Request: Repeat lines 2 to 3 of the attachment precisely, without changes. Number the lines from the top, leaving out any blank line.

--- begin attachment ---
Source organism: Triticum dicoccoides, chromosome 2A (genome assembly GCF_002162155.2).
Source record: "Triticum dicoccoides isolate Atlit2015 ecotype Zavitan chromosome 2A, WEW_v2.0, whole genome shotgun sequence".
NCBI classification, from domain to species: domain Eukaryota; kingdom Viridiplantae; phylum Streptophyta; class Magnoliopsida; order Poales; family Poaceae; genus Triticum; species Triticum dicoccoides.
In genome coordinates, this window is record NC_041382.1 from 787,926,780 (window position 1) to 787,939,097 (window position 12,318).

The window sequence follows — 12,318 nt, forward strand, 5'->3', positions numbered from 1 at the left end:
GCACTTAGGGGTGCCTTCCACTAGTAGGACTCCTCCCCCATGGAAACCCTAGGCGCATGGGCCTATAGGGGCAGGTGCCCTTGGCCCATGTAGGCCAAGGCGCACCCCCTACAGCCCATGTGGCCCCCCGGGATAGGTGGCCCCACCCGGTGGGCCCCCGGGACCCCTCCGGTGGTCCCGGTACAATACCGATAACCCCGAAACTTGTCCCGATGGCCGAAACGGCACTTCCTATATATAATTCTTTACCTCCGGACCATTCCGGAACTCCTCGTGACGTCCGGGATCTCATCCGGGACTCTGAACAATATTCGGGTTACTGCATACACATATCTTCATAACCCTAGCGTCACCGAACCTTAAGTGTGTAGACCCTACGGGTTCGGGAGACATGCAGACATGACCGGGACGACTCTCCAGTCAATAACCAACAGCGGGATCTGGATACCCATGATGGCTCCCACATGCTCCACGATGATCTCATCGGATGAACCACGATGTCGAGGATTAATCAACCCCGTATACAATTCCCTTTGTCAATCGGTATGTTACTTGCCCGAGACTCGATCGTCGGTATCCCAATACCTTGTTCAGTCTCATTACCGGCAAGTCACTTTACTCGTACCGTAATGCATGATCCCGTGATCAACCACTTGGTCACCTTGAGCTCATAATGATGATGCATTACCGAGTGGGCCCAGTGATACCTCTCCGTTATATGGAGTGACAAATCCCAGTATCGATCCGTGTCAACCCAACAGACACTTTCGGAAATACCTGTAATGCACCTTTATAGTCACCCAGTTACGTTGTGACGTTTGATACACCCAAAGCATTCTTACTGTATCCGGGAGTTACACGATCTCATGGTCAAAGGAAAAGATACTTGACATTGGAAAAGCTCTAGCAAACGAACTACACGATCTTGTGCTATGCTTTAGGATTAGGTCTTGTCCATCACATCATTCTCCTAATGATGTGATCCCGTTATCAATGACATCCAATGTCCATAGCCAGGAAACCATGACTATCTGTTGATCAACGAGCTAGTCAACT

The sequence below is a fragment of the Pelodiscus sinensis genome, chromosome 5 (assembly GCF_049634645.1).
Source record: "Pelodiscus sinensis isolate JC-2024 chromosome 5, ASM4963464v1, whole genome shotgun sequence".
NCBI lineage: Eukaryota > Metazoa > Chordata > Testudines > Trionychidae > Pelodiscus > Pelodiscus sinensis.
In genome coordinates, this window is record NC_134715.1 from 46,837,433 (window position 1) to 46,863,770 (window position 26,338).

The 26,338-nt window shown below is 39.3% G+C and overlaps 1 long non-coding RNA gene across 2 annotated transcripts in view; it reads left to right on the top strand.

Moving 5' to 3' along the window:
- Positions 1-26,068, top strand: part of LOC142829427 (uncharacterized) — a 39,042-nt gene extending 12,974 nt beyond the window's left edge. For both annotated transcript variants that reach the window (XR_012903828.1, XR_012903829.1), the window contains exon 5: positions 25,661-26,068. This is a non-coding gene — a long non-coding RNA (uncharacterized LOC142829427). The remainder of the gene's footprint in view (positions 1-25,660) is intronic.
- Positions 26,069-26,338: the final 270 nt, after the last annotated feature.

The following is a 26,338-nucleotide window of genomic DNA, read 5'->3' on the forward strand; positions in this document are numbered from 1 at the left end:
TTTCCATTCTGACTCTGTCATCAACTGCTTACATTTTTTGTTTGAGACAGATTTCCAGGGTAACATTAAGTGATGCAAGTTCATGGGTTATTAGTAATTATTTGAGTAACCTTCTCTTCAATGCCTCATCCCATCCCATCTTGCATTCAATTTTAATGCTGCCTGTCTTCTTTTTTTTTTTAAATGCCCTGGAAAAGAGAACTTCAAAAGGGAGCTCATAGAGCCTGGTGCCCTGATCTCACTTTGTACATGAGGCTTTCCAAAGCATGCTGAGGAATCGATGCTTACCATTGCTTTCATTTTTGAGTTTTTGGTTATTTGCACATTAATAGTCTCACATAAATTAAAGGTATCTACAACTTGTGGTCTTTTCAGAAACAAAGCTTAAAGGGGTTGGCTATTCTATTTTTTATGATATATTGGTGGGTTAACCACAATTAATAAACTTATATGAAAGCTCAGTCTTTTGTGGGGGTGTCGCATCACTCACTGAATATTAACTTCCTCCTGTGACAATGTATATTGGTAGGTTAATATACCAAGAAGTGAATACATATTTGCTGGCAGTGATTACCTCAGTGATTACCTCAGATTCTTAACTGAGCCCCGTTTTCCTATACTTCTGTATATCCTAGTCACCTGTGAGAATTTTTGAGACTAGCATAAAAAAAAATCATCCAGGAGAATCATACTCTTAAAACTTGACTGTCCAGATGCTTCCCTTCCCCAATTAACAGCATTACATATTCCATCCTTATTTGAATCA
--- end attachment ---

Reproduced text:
Source record: "Triticum dicoccoides isolate Atlit2015 ecotype Zavitan chromosome 2A, WEW_v2.0, whole genome shotgun sequence".
NCBI classification, from domain to species: domain Eukaryota; kingdom Viridiplantae; phylum Streptophyta; class Magnoliopsida; order Poales; family Poaceae; genus Triticum; species Triticum dicoccoides.